State-run Chinese Petroleum Corp's (CPC,
"Oil exploration is a commercial activity and will not be affected by this political incident," Chen Bao-lang (陳寶郎), president of the nation's largest oil refiner, said in a telephone interview yesterday.
CPC will be able to handle the situation as it has abundant experience doing oil exploration in countries with which Taiwan has no diplomatic relations, Chen said.
The outlook for the Chad investment appears positive, as an adjacent oil field explored by a Canadian rival has reserves equivalent to up to 200 million barrels of crude oil and liqid natural gas, according to the executive.
Taiwan announced it had cut diplomatic ties with Chad late on Saturday night, after the African nation recognized China.
The nation's diplomatic setback sparked concerns over the possible impact on CPC's investments in Chad.
The company signed a US$17 million four-year contract for the exclusive rights to explore three oil fields covering 26,000km2, or two-thirds the area of Taiwan, in the country in January.
The entire project in Chad could cost up to US$30 million. CPC has earmarked US$4.95 million for the project this year, the oil refiner said in a statement posted on the Ministry of Economic Affairs' Web site yesterday.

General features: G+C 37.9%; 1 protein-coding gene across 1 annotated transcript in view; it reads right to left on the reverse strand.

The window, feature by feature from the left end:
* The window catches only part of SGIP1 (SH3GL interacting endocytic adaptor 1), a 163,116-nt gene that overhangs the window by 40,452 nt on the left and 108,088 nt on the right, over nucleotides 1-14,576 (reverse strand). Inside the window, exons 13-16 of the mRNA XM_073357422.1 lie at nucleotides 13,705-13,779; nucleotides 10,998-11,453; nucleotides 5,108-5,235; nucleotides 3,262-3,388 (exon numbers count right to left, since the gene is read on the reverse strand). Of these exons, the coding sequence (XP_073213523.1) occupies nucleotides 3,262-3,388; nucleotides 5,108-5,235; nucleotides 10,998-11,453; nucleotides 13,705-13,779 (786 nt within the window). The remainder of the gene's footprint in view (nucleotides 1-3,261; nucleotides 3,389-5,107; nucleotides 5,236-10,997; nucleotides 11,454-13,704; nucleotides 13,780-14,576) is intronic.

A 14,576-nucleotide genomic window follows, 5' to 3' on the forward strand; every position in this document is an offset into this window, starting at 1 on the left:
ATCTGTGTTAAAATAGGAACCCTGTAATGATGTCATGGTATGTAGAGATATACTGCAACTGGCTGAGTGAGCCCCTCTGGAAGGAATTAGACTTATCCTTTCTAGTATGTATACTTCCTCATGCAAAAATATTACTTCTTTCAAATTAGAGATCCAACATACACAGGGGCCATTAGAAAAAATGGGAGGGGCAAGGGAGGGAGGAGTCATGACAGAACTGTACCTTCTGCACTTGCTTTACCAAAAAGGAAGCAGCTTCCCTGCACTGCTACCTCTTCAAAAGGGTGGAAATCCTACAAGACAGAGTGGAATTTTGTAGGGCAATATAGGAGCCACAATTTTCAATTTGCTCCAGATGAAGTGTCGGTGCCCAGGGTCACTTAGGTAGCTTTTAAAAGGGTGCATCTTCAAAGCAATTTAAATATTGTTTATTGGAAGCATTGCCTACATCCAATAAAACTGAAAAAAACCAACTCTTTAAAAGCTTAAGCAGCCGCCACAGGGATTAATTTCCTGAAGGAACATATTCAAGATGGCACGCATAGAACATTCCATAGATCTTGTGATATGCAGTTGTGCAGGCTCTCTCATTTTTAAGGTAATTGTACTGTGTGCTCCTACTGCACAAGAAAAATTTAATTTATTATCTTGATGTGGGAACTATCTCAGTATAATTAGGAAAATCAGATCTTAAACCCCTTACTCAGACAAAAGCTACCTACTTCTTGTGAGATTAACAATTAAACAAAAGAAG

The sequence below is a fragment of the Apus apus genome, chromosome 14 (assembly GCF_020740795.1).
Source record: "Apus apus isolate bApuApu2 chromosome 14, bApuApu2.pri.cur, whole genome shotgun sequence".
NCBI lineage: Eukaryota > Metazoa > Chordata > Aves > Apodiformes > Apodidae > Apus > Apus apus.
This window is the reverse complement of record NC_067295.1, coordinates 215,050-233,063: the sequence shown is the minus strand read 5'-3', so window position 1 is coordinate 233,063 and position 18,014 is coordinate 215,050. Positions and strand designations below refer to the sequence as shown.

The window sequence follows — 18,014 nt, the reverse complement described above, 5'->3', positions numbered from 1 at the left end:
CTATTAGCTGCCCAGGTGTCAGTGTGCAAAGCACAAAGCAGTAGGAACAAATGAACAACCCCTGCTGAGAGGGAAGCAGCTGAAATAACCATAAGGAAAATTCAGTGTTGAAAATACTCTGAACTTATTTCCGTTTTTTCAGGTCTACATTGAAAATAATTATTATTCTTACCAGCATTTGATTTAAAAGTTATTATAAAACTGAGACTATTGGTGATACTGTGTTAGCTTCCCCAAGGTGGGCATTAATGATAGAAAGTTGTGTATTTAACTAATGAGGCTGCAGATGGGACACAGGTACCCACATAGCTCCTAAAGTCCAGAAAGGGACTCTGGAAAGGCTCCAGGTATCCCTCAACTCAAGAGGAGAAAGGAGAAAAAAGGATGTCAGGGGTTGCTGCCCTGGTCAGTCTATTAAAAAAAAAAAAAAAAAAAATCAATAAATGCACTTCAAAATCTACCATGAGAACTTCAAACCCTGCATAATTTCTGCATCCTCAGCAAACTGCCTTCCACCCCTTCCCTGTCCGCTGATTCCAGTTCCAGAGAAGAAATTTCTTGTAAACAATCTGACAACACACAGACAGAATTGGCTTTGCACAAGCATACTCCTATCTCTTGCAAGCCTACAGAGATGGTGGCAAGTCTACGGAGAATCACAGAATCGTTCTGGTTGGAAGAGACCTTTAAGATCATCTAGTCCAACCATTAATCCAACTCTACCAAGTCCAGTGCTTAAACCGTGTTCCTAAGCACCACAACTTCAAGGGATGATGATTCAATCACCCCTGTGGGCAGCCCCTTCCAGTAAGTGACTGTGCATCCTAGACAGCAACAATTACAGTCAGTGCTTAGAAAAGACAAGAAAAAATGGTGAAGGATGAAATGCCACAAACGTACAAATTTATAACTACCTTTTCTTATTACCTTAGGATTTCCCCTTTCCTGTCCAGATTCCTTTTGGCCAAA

CPC has engaged in foreign oil exploration in recent years. The company said in May that it planned to pour NT$8.3 billion (US$252.5 million) into overseas oil exploration over the next five years to boost supplies in the face of soaring crude prices.
The refiner is also exploring fields in Ecuador, Indonesia, Venezuela and the US, Chen said.
Oil fields in Australia will start mass production within the next two years, he added.
The company estimates that the results of its overseas oil exploration efforts could contribute around NT$30 billion in profits in the future.
Skyrocketing crude oil prices have dragged CPC into the red. The company reported a deficit of NT$22.4 billion for the first seven months of this year.
Chen, however, remained tightlipped about any possible markups in gasoline prices to address the losses.
Gas prices have been raised three times this year.
CPC has proposed adopting a floating pricing mechanism to reflect fluctuating crude oil costs but has not received a positive response from the ministry.
The company may continue to promote the system to incoming minister of economic affairs Steve Chen (